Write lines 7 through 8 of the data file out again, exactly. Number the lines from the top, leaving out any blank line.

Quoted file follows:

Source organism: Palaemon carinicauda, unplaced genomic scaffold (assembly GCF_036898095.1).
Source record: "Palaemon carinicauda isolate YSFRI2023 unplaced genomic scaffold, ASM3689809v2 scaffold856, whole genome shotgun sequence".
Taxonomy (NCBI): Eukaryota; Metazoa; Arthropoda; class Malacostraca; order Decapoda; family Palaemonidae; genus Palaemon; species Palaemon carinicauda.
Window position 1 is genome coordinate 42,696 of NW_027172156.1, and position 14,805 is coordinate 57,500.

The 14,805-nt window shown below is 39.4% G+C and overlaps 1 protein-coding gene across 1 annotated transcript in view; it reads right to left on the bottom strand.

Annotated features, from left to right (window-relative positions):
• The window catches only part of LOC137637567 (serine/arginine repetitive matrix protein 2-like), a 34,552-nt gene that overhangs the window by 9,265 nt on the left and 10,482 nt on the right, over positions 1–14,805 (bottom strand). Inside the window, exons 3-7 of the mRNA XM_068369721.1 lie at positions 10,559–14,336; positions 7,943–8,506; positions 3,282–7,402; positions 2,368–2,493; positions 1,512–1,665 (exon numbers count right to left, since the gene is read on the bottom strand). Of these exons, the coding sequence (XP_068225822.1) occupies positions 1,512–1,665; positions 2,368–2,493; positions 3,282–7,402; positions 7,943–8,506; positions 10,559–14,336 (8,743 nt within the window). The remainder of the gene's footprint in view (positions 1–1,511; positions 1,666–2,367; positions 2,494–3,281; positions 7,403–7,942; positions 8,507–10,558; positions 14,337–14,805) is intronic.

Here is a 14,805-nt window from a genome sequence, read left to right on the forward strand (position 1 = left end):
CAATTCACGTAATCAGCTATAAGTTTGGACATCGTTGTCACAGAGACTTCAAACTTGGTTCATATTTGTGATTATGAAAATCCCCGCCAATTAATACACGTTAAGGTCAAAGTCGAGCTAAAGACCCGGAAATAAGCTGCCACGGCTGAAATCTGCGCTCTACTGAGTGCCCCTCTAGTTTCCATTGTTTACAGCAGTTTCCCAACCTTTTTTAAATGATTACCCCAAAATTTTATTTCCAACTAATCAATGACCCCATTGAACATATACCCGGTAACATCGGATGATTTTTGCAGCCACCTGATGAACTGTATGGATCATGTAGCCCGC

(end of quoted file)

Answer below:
• The window catches only part of LOC137637567 (serine/arginine repetitive matrix protein 2-like), a 34,552-nt gene that overhangs the window by 9,265 nt on the left and 10,482 nt on the right, over positions 1–14,805 (bottom strand). Inside the window, exons 3-7 of the mRNA XM_068369721.1 lie at positions 10,559–14,336; positions 7,943–8,506; positions 3,282–7,402; positions 2,368–2,493; positions 1,512–1,665 (exon numbers count right to left, since the gene is read on the bottom strand). Of these exons, the coding sequence (XP_068225822.1) occupies positions 1,512–1,665; positions 2,368–2,493; positions 3,282–7,402; positions 7,943–8,506; positions 10,559–14,336 (8,743 nt within the window). The remainder of the gene's footprint in view (positions 1–1,511; positions 1,666–2,367; positions 2,494–3,281; positions 7,403–7,942; positions 8,507–10,558; positions 14,337–14,805) is intronic.

Here is a 14,805-nt window from a genome sequence, read left to right on the forward strand (position 1 = left end):